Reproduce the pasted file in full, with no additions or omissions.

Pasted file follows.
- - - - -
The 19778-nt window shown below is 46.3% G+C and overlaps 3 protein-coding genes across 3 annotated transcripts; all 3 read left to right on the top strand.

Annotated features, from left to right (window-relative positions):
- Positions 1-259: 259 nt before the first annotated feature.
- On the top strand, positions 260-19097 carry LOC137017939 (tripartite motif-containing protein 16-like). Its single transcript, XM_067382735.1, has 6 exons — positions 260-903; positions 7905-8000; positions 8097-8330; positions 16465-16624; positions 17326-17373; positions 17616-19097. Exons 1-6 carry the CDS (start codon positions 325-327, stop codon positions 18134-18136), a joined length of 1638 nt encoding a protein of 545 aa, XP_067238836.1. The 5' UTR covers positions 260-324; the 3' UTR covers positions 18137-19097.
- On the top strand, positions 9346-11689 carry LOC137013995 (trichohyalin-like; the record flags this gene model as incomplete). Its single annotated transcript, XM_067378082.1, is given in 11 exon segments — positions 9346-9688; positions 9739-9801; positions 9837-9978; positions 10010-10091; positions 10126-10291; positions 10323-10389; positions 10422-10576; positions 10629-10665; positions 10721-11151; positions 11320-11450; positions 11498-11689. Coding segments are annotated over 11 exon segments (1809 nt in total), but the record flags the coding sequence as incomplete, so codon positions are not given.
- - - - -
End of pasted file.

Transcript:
The 19778-nt window shown below is 46.3% G+C and overlaps 3 protein-coding genes across 3 annotated transcripts; all 3 read left to right on the top strand.

Annotated features, from left to right (window-relative positions):
- Positions 1-259: 259 nt before the first annotated feature.
- On the top strand, positions 260-19097 carry LOC137017939 (tripartite motif-containing protein 16-like). Its single transcript, XM_067382735.1, has 6 exons — positions 260-903; positions 7905-8000; positions 8097-8330; positions 16465-16624; positions 17326-17373; positions 17616-19097. Exons 1-6 carry the CDS (start codon positions 325-327, stop codon positions 18134-18136), a joined length of 1638 nt encoding a protein of 545 aa, XP_067238836.1. The 5' UTR covers positions 260-324; the 3' UTR covers positions 18137-19097.
- On the top strand, positions 9346-11689 carry LOC137013995 (trichohyalin-like; the record flags this gene model as incomplete). Its single annotated transcript, XM_067378082.1, is given in 11 exon segments — positions 9346-9688; positions 9739-9801; positions 9837-9978; positions 10010-10091; positions 10126-10291; positions 10323-10389; positions 10422-10576; positions 10629-10665; positions 10721-11151; positions 11320-11450; positions 11498-11689. Coding segments are annotated over 11 exon segments (1809 nt in total), but the record flags the coding sequence as incomplete, so codon positions are not given.